Following a series of events throughout the fall, Al-Bustan’s project on Andalusian muwashahat, “Words Adorned: Andalusian Poetry and Music” culiminates in a much anticipated concert this Saturday, December 5. The concert features two new compositions by Kareem Roustom and Kinan Abou-afach as well as four popular muwashshahat from the Levant and North Africa, featuring Palestinian singer Dalal Abu Amneh.
The concert brings together a classical Arab ensemble (Al-Bustan Takht Ensemble) and a Western choir (The Crossing) and that cross-cultural emphasis has been central to Al-Bustan’s work, and to the “Words Adorned”project as a whole, as “a multimedia project inspired by Andalusian poetry with a series of events and newly commissioned works bridging the traditions of East and West.”
Ahead of the concert this Saturday, I had an opportunity to interview Al-Bustan’s director, Hazami Sayed, and ask her about the “Words Adorned” project, the work accomplished over the past decade and what the future holds for Al-Bustan.
More than a decade on from founding Al-Bustan, what would you say have been its greatest achievements, and what new directions would you like Al-Bustan to take in the future?
It has been gratifying over the past decade to work with so many amazingly talented and dedicated people who have helped us further our mission in significant ways and those who have benefited from their participation with Al-Bustan. I think our main achievements are two-fold: our ability to attract and retain talented artists and teaching artists who are passionate about sharing their expertise with both adults and a young generation; and our ability to develop quality arts initiatives that bring together youth and adults of diverse backgrounds, learning, participating and appreciating exemplary Arab arts and educational programs.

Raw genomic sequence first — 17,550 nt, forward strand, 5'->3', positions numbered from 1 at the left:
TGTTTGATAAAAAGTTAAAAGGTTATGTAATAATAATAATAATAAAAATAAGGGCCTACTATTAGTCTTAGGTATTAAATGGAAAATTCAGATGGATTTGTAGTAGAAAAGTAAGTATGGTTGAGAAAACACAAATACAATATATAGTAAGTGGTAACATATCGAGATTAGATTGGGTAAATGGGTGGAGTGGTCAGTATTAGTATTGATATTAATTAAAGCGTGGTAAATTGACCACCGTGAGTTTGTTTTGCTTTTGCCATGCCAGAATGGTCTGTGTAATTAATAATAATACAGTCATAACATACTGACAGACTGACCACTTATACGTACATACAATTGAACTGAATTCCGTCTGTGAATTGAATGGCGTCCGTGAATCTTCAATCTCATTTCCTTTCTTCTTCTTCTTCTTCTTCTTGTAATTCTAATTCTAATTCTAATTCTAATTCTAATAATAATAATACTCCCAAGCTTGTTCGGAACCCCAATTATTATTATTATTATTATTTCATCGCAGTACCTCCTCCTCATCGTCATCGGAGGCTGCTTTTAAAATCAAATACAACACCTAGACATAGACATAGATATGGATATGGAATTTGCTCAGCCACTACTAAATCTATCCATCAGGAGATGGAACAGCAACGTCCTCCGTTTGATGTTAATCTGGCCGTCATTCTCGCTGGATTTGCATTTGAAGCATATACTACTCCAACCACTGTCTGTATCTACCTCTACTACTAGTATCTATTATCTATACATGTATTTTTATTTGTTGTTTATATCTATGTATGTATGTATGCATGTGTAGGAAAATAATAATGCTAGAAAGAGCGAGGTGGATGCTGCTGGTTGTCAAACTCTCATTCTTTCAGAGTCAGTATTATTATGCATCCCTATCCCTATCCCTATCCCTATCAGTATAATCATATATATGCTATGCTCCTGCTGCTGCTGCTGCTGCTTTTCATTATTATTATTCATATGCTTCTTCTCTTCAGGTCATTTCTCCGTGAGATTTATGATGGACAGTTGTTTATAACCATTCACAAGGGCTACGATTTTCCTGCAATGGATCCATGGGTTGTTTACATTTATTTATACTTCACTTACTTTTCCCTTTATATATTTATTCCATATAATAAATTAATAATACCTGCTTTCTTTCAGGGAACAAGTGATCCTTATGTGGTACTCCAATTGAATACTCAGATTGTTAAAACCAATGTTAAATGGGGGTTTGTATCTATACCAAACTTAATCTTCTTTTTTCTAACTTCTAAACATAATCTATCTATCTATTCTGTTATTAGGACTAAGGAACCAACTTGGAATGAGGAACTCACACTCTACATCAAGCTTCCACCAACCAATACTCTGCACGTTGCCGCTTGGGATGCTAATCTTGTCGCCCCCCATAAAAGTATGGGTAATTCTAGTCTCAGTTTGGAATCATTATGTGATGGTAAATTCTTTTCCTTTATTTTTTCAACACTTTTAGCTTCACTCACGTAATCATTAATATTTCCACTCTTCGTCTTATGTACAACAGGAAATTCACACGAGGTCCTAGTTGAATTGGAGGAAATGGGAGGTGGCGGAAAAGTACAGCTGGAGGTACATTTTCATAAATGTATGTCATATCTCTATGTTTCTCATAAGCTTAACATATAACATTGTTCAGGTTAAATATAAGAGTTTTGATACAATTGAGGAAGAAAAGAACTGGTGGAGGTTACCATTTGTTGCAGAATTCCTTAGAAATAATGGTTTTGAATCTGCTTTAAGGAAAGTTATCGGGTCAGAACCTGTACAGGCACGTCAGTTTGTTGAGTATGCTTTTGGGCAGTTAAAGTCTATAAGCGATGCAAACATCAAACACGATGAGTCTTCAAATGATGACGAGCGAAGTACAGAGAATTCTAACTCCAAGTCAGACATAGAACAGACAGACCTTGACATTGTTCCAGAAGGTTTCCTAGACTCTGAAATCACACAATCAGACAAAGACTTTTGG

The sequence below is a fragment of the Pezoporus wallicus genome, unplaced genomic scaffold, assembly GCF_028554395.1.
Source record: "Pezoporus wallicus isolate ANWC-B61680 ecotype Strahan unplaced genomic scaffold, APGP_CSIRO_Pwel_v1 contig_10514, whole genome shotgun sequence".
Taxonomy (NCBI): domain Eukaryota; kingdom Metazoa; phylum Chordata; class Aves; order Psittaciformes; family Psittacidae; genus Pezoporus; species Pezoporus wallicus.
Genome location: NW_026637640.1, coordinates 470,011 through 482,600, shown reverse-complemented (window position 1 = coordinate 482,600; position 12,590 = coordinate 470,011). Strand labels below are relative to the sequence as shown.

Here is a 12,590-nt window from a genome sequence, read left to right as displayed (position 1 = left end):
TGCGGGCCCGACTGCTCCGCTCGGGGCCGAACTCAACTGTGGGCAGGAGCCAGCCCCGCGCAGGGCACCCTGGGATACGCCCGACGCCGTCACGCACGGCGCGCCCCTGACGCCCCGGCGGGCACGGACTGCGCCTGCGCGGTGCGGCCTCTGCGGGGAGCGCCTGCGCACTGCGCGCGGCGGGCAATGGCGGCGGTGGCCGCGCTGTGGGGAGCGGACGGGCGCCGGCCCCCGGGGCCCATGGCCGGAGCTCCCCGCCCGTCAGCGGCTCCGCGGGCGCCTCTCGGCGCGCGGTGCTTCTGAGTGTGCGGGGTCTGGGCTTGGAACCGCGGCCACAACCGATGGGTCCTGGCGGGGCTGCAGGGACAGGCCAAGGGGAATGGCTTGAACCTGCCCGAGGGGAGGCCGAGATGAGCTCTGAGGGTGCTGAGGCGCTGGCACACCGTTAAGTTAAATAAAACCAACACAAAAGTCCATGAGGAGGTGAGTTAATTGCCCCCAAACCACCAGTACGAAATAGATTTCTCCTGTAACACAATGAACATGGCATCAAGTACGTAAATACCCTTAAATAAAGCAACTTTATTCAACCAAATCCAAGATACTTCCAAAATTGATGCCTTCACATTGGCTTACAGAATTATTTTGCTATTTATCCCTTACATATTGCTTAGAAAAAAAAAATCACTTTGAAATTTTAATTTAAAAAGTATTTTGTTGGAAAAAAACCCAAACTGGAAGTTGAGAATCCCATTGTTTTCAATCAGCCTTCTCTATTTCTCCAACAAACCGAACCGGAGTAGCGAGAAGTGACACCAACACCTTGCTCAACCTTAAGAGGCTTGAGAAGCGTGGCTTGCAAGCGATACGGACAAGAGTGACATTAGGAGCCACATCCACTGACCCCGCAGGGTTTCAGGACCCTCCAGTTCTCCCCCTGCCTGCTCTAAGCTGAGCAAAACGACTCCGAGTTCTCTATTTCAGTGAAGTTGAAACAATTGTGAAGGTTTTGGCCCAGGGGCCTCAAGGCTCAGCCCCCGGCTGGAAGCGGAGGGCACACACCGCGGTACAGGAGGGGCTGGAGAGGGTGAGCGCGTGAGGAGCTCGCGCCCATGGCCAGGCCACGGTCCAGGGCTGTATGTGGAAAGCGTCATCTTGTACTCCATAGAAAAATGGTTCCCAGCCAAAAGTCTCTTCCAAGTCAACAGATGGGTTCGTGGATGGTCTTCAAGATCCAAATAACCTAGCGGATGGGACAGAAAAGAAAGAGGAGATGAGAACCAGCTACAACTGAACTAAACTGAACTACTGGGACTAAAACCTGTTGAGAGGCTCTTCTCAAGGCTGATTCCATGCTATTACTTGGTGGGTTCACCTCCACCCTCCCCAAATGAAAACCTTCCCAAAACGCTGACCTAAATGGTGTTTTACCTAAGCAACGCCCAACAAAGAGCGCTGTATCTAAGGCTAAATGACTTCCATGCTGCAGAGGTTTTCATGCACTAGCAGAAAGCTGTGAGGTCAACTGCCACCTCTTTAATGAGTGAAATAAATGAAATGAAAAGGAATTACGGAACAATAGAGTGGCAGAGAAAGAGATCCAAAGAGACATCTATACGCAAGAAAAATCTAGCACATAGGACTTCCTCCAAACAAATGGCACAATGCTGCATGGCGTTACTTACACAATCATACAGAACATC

Looking ahead, I see the organization on a growth path. We have the potential to scale up our work to have more breadth and depth in our engagement with the community. We want to establish a physical space in West Philadelphia that can foster and incubate multi-disciplinary ideas that will develop into year-round programming for people from all walks of life to participate.